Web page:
Increasing Incidents of Commercially Orientated DDoS Attacks
As the world transitions into an even more digital society, cyberattacks have become an unavoidable reality for commercial businesses. The collection of mass data in online environments has led to cybercrime on a scale never seen before. Data is power, so getting hold of valuable information can be a very profitable endeavour. One common type of cyberattack is DDoS, which stands for Distributed Denial of Service. By saturating the targeted infrastructure with numerous devices and commands, DDoS attacks block access for intended users. They are used to crash websites, destroy security systems and threaten the victim into paying ransoms. This time last year, the BBC faced a DDoS attack which rendered their websites unusable for hours. In the last couple of years, sophisticated cyberattacks have targeted commercial businesses. In November 2016, Tesco Bank fell victim to the largest UK bank hacking scandal to date. Around 9,000 customers lost a total of £2.5 million in savings. This isn’t something that will go away in 2017 – if anything, cybercrime is bound to get worse.
So what can be done to defend online information? Businesses need to update their cybersecurity systems on all levels using cloud based solutions and security providers. An important development in the past few years has been the realisation by governing powers that cybercrime is a serious issue in need of consideration. Whilst some governments have put rules in place that make national companies invest in quality cybersecurity, European Union regulations won’t take effect until 2018. Therefore 2017 is the last chance for companies within the EU to comply with the mandatory guidelines – which means that hackers will be looking to exploit any stragglers.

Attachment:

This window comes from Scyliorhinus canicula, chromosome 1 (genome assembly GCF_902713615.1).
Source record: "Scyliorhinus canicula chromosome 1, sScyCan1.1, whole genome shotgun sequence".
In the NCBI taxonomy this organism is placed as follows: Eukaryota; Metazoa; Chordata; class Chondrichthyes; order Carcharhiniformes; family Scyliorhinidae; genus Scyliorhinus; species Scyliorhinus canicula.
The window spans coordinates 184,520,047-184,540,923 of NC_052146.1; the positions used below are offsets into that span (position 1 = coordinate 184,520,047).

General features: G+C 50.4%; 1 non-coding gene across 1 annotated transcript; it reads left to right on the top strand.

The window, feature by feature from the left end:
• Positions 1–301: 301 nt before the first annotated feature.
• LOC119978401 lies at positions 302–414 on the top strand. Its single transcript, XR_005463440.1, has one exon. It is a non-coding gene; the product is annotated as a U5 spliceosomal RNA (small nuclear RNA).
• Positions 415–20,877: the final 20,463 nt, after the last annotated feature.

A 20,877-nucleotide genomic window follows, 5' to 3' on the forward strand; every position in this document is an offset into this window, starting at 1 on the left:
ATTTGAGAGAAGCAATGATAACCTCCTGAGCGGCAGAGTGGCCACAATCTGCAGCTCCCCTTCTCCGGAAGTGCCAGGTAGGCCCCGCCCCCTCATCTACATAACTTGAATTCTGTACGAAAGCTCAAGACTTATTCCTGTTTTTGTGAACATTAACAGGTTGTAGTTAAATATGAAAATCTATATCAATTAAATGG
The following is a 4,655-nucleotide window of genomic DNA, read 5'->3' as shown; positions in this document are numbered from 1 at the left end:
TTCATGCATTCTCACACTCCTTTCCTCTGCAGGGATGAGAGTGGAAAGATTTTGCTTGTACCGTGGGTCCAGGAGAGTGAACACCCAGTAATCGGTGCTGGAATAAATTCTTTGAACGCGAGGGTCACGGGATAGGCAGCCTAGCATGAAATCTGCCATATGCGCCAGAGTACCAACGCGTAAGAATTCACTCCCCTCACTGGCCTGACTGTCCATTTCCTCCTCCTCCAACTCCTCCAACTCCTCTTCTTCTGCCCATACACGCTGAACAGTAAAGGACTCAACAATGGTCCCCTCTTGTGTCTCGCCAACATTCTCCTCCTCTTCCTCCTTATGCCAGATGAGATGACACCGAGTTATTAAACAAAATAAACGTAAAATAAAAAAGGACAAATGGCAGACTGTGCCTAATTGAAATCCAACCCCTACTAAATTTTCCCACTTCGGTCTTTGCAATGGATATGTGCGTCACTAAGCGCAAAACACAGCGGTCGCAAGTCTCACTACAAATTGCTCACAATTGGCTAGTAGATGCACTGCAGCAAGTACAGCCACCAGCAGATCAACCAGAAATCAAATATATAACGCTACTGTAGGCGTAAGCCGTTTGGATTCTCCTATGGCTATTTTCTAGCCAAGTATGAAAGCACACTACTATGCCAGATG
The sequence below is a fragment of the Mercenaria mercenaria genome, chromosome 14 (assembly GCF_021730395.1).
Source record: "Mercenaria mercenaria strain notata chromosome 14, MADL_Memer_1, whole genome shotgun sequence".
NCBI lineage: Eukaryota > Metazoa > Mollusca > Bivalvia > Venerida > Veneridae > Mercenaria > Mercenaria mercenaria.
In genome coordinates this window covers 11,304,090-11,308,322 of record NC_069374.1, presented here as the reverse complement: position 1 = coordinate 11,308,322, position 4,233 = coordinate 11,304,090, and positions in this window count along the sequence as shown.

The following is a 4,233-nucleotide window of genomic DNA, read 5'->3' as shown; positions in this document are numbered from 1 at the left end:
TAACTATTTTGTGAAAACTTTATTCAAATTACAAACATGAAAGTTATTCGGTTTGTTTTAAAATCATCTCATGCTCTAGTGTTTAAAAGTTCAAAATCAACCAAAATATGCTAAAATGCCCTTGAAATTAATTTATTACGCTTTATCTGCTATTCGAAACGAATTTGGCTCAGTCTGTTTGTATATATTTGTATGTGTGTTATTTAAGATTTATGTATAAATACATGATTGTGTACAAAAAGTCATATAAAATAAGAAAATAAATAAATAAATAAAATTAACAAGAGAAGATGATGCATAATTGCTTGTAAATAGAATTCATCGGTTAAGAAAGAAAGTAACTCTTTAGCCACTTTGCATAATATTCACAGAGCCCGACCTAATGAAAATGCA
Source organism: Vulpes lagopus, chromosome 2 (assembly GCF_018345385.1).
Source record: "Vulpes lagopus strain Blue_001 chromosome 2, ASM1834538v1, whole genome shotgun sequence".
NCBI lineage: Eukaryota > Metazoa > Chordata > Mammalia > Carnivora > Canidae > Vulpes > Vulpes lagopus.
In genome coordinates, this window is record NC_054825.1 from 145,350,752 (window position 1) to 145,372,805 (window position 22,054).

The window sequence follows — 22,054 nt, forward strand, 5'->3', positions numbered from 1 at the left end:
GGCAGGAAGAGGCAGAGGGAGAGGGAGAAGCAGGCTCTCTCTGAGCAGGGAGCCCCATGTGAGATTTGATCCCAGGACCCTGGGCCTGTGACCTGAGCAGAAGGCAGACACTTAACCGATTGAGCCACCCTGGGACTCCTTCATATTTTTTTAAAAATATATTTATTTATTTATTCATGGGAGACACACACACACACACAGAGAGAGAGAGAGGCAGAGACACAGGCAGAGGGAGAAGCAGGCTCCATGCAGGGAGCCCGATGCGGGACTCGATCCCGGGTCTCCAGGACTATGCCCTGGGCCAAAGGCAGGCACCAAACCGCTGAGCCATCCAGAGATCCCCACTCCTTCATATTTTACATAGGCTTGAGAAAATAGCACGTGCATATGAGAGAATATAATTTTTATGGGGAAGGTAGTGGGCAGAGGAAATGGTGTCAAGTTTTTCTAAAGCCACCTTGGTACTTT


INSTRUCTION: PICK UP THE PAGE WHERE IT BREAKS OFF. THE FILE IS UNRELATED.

This year, we can expect to see more commercial businesses targeted by DDoS hacks, as well as high profile individuals. Whilst recent cybersecurity breaches have focused on bigger companies, they are now well aware of the possibility of experiencing DDoS (and other) attacks. SMEs are at high risk as unlike larger organisations they are less likely to have stellar security systems in place. The growth of these commercially orientated cyberattacks will change the nature of crime, as physical crime is potentially riskier and less profitable than a meticulously planned cyberattack. For commercial businesses that store masses of important data, cybersecurity breaches have gone from possibility to probability. Luckily, there are ways to safeguard against attacks. Despite this, consumers should be very careful about entrusting their information to companies that haven’t openly invested in ramping up their online security.